Feb 8, 2013 - By Eric Blom, Staff WriterEncana Oil & Gas and Burlington Resources Oil & Gas Company seek to develop an oil and natural gas field straddling Fremont and Natrona counties. The Bureau of Land Management Lander Field Office launched the process Jan. 17 to license the 4,250-well project.
The next step is a series of public hearings next week, two of them in Fremont County.
The proposed Moneta Divide Gas and Oil Development Project area covers 265,000 acres in Fremont and Natrona counties, 195,000 of which the BLM administers. The companies also want to build a 100-mile pipeline from the field to Wamsutter across public lands in Sweetwater County.
Encana hopes to drill 4,100 new wells and Burlington 150. Not all will be production wells; some will be exploratory.
"We believe the Moneta Divide project has a significant opportunity to be a resource play and to be a key area of our operation," said Encana's project leader, Paul Ulrich.
The energy companies already have developed the fields to some extent, but they want to increase the area of their projects and drill more wells. Those changes necessitated a new permit.
Ulrich said he expects a final decision on the project in three and a half years.
Earlier reports said developers believed the field could surpass Wyoming's legendary Jonah Field when production hits its peak.
High job count
Initial employment could top 600, with about 200 long-term jobs projected.
The exploration area crosses the Fremont-Natrona county border, but most of the proposed acreage apparently is in Fremont County.
The BLM is seeking public input for an environmental impact statement. An EIS is the first step in the licensing process mandated by the National Environmental Policy Act.
The BLM often considers how developments affect greater sage grouse habitat, and conserving the endangered species has changed how energy companies construct oil and gas field facilities.
Ulrich said several years ago, the energy production industry decided to make more of an effort to preserve the animal, and the best way to conserve its habitat is to build outside of it.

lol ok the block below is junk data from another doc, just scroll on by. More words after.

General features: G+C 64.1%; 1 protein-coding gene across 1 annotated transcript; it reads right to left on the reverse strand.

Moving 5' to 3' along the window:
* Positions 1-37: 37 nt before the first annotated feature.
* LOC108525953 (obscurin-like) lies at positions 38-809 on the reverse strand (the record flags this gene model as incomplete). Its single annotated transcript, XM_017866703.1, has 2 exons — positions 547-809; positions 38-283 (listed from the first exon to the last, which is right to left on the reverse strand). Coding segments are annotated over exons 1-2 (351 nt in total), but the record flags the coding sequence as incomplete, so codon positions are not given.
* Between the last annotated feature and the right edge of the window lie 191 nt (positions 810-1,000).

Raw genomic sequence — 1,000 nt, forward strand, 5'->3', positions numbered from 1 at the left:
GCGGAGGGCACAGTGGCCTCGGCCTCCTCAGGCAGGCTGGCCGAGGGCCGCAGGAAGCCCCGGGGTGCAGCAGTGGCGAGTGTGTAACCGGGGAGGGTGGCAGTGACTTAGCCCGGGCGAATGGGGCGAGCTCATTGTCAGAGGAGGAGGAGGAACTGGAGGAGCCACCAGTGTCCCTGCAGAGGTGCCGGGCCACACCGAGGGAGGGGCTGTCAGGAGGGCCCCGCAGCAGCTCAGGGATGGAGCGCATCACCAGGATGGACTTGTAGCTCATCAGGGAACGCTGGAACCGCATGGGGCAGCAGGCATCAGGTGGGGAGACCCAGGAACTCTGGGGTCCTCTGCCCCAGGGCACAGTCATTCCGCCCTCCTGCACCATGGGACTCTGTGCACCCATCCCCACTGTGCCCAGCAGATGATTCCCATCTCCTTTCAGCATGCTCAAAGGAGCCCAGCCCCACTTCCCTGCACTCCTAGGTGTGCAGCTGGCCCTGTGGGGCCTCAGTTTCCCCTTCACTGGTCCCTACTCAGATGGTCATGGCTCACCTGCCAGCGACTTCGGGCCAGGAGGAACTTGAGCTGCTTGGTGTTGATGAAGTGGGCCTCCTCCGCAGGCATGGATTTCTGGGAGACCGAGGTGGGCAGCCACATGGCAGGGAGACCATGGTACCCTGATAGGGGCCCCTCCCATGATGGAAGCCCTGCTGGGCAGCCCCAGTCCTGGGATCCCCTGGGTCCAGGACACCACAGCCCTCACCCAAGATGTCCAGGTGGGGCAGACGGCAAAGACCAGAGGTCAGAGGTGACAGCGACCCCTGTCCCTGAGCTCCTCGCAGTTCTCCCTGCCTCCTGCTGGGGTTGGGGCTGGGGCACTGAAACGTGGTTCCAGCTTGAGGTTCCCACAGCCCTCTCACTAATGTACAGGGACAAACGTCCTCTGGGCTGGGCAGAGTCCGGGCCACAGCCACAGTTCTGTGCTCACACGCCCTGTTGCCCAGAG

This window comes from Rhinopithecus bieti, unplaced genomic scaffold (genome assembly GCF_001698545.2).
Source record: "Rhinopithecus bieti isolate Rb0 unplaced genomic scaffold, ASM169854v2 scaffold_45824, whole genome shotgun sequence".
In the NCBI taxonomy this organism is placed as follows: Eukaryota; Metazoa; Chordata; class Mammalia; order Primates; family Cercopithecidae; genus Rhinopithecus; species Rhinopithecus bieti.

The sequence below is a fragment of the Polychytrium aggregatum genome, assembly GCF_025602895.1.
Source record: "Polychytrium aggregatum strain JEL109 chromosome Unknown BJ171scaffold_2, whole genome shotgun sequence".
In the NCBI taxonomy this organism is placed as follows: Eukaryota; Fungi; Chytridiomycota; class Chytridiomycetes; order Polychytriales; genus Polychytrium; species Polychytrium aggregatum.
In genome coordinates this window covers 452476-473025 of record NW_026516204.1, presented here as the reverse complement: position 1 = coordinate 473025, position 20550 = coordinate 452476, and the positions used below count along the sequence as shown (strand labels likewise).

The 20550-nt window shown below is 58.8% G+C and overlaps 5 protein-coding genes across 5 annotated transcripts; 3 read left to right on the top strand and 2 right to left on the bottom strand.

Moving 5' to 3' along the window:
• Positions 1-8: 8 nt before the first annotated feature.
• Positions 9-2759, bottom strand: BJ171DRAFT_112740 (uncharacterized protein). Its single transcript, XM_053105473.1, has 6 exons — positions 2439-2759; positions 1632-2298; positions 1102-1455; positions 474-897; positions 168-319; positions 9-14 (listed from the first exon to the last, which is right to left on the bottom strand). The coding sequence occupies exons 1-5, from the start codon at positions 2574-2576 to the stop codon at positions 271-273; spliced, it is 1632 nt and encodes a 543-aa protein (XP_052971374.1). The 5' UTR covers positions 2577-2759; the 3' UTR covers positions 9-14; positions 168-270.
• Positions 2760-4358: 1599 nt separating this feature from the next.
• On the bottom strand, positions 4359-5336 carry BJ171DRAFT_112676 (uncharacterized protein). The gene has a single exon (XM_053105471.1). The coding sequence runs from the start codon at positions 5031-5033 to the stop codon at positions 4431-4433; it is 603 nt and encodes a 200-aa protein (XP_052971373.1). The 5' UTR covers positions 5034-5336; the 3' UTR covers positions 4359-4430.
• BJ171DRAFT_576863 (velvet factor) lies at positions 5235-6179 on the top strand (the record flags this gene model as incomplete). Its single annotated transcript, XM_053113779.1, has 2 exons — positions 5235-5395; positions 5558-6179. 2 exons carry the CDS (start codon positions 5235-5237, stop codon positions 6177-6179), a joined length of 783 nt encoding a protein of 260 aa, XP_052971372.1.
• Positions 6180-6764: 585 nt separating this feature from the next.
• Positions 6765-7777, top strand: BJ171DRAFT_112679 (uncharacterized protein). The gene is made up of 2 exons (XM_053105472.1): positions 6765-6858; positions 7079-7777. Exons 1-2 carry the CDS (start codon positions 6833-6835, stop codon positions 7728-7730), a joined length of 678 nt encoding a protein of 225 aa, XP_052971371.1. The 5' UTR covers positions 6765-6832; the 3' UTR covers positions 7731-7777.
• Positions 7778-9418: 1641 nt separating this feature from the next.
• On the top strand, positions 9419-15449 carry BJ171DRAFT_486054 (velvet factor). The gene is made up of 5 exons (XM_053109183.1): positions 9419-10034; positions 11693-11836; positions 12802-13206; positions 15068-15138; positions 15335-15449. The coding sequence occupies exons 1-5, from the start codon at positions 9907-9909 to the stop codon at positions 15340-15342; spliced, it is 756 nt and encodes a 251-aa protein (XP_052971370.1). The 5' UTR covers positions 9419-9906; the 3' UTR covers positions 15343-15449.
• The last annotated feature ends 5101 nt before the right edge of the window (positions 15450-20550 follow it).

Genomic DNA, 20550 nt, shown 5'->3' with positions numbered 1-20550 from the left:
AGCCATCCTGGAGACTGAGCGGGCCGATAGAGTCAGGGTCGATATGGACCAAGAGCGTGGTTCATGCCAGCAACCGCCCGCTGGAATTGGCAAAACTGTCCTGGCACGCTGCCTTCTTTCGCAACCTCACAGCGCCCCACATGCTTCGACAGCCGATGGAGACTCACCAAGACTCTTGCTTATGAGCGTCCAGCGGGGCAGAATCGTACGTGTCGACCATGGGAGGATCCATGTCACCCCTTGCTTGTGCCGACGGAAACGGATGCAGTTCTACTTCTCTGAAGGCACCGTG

Several Encana-funded studies found much of the Moneta Divide project area does not include core sage grouse habitat.
Ulrich said that finding is a significant advantage to the energy companies and permitting agencies. He added oil and gas companies can mitigate possible damage to the bird's habitat by decreasing the size of their developments and reclaiming areas they disturb to a natural state once activities end.
It is too early to estimate the development's effect on county tax bases, Ulrich said.
The county assesses taxes on oil and gas developments based on their production. If wells produce more gas and oil, local governments generally receive more revenue.
The BLM also looks at surface disturbance because it results in wildlife habitat lost and increased air pollution. The proposed project would disturb 13,500 acres during construction and 5,500 would remain disturbed during the field's operation.
Hearings next week
Anyone can submit comments to the BLM by writing to Moneta Divide Natural Gas and Oil Development Project, Lander Field Office, 1335 Main St., Lander, WY 82520 or by sending an e-mail to BLM_WY_LD_MONETA_DIVIDE_EIS@blm.gov.
The federal agency will also have two public meetings to answer questions and collect comments. The first is from 5 p.m. to 7 p.m. Wednesday, Feb. 13, at the Best Western in Lander, and the second is 5-7 p.m. Thursday, Feb. 14, at the Holiday Inn in Riverton.
The Fremont County Commission asked on Dec. 19 to be a cooperating agency in the Moneta Divide project, a status which would allow it to contribute to the EIS.
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